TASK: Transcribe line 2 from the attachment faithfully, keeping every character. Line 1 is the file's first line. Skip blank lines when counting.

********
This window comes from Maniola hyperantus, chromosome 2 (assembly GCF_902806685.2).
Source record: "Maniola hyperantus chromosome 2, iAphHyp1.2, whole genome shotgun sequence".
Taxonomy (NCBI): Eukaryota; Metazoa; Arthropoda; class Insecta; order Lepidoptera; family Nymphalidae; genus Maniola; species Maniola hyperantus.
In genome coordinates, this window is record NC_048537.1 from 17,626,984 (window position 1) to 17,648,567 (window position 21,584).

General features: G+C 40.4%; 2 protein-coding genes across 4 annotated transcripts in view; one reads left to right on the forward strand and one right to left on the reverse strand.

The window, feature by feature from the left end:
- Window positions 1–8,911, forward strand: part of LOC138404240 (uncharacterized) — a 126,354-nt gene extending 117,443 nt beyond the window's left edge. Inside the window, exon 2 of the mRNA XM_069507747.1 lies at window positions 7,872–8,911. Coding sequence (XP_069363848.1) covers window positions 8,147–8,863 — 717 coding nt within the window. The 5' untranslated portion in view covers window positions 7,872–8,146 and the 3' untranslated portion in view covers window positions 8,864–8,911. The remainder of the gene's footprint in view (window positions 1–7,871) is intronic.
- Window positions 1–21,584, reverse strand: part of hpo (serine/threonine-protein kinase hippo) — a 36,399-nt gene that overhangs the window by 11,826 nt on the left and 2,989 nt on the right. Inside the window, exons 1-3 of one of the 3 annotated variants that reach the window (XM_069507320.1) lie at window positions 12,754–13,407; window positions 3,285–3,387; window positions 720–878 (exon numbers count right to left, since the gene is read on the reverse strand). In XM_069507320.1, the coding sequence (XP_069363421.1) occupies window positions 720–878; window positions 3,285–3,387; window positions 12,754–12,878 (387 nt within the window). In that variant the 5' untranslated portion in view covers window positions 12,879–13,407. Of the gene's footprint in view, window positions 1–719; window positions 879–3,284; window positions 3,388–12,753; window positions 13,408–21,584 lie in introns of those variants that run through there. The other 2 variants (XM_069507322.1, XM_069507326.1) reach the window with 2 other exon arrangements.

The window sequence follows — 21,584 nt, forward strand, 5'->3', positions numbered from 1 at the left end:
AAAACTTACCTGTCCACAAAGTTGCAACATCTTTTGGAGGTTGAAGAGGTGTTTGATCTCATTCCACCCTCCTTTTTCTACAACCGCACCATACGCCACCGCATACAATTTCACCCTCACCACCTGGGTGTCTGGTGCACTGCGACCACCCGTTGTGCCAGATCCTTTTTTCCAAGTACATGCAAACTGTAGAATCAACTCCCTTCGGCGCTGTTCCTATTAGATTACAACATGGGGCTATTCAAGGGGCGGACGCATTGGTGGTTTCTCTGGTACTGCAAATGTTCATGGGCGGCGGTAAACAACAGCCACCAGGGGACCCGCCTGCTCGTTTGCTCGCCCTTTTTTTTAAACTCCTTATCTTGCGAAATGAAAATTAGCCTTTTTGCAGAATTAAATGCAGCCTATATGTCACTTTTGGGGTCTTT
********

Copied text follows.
Source record: "Maniola hyperantus chromosome 2, iAphHyp1.2, whole genome shotgun sequence".